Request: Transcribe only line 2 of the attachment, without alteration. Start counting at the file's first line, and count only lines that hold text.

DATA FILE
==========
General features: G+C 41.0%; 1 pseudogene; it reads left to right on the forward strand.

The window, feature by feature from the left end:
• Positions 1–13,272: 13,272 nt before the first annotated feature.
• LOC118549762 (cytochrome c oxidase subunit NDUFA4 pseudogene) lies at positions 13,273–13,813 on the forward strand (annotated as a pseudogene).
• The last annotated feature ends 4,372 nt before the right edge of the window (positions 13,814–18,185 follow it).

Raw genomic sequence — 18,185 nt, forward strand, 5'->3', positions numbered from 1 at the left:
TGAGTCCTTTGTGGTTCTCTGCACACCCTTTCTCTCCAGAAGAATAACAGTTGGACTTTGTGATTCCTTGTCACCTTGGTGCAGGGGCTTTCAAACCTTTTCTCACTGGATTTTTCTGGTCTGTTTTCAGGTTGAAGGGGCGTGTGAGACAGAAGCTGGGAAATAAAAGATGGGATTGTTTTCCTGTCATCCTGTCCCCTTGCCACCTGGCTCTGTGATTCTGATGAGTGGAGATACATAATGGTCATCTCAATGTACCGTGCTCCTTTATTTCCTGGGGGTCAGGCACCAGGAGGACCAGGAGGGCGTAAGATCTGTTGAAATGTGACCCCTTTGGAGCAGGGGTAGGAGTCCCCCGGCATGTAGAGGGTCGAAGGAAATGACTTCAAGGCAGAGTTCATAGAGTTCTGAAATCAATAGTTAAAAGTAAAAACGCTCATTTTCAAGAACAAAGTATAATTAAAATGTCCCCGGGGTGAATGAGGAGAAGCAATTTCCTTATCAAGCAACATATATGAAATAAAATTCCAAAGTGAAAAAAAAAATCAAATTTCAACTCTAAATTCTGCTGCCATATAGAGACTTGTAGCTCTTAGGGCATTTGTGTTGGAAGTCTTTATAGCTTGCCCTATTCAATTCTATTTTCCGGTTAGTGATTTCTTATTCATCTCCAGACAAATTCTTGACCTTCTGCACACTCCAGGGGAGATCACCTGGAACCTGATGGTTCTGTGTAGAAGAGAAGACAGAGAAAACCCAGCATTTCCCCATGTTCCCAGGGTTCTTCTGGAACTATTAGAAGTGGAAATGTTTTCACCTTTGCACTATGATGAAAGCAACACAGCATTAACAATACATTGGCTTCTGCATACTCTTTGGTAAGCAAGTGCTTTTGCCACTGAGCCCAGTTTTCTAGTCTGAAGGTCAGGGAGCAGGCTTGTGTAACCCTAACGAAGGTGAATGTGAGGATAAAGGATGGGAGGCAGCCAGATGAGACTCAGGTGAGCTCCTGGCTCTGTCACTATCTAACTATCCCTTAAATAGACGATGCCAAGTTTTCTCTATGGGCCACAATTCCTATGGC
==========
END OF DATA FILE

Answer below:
The window, feature by feature from the left end: